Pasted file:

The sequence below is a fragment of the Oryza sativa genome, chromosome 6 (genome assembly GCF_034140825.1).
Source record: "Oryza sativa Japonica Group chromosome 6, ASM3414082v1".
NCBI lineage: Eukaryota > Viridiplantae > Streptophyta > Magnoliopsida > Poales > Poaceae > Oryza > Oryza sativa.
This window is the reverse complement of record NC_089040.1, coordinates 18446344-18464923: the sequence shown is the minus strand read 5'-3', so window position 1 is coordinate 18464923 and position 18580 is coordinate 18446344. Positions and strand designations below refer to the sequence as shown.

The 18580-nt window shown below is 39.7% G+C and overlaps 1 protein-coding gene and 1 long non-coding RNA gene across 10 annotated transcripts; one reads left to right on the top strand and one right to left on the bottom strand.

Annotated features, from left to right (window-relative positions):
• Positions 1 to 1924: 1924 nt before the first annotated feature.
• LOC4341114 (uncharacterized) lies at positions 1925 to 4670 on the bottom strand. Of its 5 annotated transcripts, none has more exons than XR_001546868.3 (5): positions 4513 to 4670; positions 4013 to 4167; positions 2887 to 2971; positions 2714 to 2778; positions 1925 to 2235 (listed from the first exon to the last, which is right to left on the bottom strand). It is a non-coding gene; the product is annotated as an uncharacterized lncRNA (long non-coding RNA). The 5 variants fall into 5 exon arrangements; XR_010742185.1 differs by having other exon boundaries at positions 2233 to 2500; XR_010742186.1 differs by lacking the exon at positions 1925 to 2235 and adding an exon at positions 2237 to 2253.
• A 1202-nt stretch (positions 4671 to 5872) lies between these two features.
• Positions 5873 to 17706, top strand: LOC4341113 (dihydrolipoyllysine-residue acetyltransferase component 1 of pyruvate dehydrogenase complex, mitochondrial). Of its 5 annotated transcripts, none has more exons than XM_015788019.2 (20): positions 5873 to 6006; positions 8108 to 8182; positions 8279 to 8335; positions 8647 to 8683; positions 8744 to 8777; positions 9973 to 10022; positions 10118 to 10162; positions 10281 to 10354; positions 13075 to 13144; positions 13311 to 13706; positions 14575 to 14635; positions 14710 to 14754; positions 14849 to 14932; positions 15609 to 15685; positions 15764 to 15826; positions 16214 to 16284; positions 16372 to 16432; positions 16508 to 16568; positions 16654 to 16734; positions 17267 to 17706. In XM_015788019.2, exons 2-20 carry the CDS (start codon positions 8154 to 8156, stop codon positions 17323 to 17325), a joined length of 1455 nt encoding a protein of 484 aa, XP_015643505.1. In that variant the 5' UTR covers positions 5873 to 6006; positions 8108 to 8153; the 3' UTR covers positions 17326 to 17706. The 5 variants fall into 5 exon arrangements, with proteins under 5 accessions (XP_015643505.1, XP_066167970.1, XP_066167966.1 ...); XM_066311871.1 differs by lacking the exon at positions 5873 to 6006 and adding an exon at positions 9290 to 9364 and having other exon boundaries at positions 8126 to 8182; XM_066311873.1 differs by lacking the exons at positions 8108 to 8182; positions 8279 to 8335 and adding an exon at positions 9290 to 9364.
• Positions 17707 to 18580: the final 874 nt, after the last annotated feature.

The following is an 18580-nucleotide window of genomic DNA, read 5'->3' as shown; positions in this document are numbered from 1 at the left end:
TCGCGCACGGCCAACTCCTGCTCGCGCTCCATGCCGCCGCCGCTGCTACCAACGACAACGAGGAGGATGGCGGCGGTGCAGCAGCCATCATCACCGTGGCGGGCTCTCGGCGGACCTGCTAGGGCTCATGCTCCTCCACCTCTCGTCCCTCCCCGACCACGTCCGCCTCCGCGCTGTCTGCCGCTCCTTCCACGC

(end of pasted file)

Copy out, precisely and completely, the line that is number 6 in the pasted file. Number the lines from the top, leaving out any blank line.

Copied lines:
Annotated features, from left to right (window-relative positions):